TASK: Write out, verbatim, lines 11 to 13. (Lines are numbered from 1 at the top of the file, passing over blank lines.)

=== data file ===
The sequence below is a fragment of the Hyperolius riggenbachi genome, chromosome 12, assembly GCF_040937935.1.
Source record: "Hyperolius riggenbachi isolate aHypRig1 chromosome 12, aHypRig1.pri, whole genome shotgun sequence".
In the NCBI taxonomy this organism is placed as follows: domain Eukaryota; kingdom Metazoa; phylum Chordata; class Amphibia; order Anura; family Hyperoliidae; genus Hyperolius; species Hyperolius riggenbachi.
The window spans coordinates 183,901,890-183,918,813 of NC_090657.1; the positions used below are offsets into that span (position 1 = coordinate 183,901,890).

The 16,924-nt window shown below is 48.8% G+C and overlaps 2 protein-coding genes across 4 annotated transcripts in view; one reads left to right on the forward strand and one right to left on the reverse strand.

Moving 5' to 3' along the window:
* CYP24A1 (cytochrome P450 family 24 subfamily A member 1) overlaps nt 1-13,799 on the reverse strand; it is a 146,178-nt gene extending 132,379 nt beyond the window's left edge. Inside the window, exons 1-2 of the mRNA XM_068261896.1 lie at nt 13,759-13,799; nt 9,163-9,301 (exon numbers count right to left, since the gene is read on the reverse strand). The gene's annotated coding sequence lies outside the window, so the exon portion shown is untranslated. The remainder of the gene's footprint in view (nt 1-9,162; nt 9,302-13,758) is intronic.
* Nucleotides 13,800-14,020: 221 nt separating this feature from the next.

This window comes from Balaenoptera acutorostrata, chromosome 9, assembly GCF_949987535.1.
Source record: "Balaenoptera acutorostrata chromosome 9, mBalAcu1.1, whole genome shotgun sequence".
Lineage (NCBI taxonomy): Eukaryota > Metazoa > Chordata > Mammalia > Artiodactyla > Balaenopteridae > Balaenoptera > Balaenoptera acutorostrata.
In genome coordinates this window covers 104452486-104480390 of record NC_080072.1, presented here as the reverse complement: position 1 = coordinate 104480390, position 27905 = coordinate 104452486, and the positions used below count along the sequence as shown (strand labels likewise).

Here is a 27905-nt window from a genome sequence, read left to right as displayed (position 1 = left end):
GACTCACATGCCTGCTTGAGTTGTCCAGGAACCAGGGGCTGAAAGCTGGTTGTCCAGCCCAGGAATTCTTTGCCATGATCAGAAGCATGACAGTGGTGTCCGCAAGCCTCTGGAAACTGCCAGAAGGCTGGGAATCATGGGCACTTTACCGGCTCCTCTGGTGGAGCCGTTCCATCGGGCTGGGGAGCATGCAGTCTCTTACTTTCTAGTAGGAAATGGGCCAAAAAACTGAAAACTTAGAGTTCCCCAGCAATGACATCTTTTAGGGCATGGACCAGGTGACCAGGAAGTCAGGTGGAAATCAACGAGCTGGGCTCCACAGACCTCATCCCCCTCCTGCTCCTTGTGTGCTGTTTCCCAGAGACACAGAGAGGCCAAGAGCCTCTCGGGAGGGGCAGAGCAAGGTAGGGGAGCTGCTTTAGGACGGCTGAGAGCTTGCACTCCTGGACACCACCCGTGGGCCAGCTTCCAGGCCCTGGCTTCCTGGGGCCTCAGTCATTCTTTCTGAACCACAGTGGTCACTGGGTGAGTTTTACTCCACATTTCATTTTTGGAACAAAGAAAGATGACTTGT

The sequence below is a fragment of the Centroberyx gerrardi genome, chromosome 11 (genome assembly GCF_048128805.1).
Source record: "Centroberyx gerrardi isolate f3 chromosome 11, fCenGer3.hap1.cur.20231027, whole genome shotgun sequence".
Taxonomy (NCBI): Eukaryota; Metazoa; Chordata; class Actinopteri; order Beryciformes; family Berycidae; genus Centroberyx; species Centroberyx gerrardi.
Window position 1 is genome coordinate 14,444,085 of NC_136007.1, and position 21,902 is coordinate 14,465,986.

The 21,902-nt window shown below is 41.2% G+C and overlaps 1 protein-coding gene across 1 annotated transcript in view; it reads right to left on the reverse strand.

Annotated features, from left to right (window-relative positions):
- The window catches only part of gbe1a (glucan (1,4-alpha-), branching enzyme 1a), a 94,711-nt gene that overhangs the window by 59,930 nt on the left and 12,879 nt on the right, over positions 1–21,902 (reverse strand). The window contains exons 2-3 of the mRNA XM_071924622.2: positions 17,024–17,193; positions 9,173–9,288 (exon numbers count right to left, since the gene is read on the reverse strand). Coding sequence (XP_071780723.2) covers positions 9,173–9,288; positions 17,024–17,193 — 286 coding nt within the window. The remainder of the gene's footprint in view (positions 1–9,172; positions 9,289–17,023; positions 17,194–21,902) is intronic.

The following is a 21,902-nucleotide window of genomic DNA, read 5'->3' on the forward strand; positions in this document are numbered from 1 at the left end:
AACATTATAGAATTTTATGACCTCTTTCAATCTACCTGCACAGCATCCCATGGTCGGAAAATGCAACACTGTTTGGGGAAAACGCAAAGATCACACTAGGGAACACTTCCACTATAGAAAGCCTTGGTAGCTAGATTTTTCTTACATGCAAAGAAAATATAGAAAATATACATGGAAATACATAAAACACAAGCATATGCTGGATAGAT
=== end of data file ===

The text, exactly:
Lineage (NCBI taxonomy): Eukaryota > Metazoa > Chordata > Mammalia > Artiodactyla > Balaenopteridae > Balaenoptera > Balaenoptera acutorostrata.
In genome coordinates this window covers 104452486-104480390 of record NC_080072.1, presented here as the reverse complement: position 1 = coordinate 104480390, position 27905 = coordinate 104452486, and the positions used below count along the sequence as shown (strand labels likewise).

Here is a 27905-nt window from a genome sequence, read left to right as displayed (position 1 = left end):